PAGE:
Welcome to European Tribune. It's gone a bit quiet around here these days, but it's still going.
Do you really think this country does an adequate job of supporting the arts?

I don't.  I believe it is very much the result of our version of hyper-capitalism, which places value on endeavors that make money.  I wrote a thesis on this somewhere ... dissapeared in to the college paper black hole.  Anyway.   Of course this is not to say that there is no art here.  There is a lot of it.  

Generations ago you could make a living in this country being an artist. You used to be able to live on the Cape in a shack and write for a year, now only millionaires can afford a shack on th Cape.  And if you do make it, there is insane pressure from publishing companies to pump out material.  It's all about the bottom line.  

I managed a big box book store during the era when they all moved into your towns and ran the little independent ones out of business.  I can tell you, promise you, that the people running those ships, literature was the last thing on their minds.  It was "product."  Could be a latte, a plastic bookmark, a DVD, a book, a mug, a toy, they didn't care what it was.  So long as it sold.  Didn't sell, it was taken off the shelves.  When I began, everyone I worked with held lit or language or music or history or art degrees and we were paid a living wage.  Wages were slashed to where you couldn't pay off a student loan and work there at the same time.  People hired to help university professors and students find the right philosphy and travel books were shoved behind cash registers and told to put pizzas in microwaves.  It was the most depressing thing in the world.  Well, it felt like it at the time.  I quit.

Arts?  I know a lot of artists, but they all have day jobs.  Usually of the retail or numbers crunching variety.  It's killing their souls.  

Here's the budget info for the National Endowment for the Arts:

Between 1965 and 2003, the agency has made more than 119,000 grants. Congress granted the NEA annual funding between $160 and $180 million from the mid 1980s to the mid 1990s. However, in 1996, Congress slashed NEA funding to $99.5 million (see Chronology of Federal Support to the NEA) as a result of increasing pressure from conservative groups such as the American Family Association, who have criticized the agency for using tax dollars to fund highly controversial artists such as Robert Clark Young, Andres Serrano, Robert Mapplethorpe, and the so-called "NEA Four." Since 1996, the NEA has rebounded somewhat with a 2004 budget of $121 million. [1]

$121 million for the arts

$401.7 billion : Defense Department's base budget
$27.3 billion : Pork
$56 billion : Department of Education

The public schools should be the places where children are exposed to the arts and learn to appreciate them.  (Not all will or can.  I never got math, but they were still obligated to teach me algebra...)

And overview of the NCLB budget shortfalls:  http://www.nea.org/esea/budget.html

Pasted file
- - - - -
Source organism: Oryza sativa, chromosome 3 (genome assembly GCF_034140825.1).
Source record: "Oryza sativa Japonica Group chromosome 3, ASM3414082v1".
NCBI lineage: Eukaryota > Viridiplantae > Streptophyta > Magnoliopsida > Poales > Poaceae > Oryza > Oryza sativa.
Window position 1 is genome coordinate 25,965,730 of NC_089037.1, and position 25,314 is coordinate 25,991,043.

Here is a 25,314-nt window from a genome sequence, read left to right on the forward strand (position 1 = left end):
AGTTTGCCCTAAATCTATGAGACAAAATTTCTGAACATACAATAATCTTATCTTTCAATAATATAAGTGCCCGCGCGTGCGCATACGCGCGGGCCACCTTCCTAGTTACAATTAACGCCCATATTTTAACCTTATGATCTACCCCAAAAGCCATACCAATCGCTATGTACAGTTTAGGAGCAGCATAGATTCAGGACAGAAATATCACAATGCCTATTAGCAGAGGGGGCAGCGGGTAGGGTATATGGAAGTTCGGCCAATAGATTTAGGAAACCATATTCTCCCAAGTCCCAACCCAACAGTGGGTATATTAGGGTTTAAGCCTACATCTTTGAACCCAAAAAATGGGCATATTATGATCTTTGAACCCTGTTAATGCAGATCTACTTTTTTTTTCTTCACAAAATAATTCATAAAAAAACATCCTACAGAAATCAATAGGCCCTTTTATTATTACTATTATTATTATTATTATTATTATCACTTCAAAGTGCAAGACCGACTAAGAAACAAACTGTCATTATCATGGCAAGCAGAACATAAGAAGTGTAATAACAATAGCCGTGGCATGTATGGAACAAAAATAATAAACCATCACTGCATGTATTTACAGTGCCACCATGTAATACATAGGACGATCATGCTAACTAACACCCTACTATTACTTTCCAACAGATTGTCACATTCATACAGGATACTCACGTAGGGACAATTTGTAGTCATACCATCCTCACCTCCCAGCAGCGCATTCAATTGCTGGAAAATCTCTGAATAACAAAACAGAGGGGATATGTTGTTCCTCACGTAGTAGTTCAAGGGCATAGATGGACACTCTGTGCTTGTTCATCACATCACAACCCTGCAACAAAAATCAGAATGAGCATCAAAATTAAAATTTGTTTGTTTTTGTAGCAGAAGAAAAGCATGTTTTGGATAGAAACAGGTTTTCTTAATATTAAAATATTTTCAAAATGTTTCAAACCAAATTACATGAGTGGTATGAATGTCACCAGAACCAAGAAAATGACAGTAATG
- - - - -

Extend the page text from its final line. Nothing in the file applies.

Education is underfunded (and poorly managed).  When there is a budget crunch, arts programs are the first to be cut.

Insightful testimonial from an art teacher:

By Ryan Hurley
WEAC PR/Comm summer intern

"I am an endangered species," said Jeff Johnson, who teaches at Westside Academy in Milwaukee. "I am an art teacher."

Johnson strongly believes that the importance of the arts in a child's education is being downplayed by the school district and "when it comes down to it, the children need to be put first."
Since 1993, when legislators imposed revenue caps on public schools, school districts have been forced to make some hard decisions about ways they can cut back spending. Music and art programs were usually among the first to receive severe blows.

More than 10 years later, the slashing of music and art programs is continuing in dramatic fashion. In addition to revenue controls, the recent Elementary and Secondary Education Act (often referred to as the No Child Left Behind law) imposed by the Bush administration has put music and art programs in rough shape and left with a dim future. In hopes of reducing the budget, school districts throughout the state are taking drastic measures by cutting out pieces of art and music programs and in some cases eliminating teaching positions completely.

"These are trying times for all education, especially arts. The No Child Left Behind Act has put a restriction on music programs' ability to thrive," said Nancy Rasmussen, president of Wisconsin Music Educators Association.

Because music and the arts aren't government-tested like reading, writing and math, school districts are pressured to cut them first.

Some other observations: Public TV and Radio, where most arts broadcasting is done, is becoming increasingly corporate sponsored, complete with commercials.  And the content is becoming worse and worse.  The public radio station in Chicago is planning to cut all music programming and stick only to news.  People are baffled.  And the local museums are stopping their free days and changing their ticket price from "suggested donation of" to actually charging everyone.  Too poor to see Picasso?  Boo hoo...

When I was in Russia, people had art in their homes, did art.  Everyone was literate.  And I mean, had read Mark Twain and Dostoyevsky and Flaubert literate.  It wasn't fringe.  As a Slavic librarian, we get all kinds of headaches from people with the same name (Ivan Ivanovich Ivanov) writing poetry, so we have to qualify the authors with titles like (engineer) (physicist) (mathematician).  Engineers!  Writing poetry!  Cats and dogs.  Living together!

Anyway, this is my take on things.  Why I think we are not doing enough to support the arts.

Those who can make you believe absurdities can make you commit atrocities. -Voltaire

by p------- on Wed Aug 9th, 2006 at 05:48:27 PM EST
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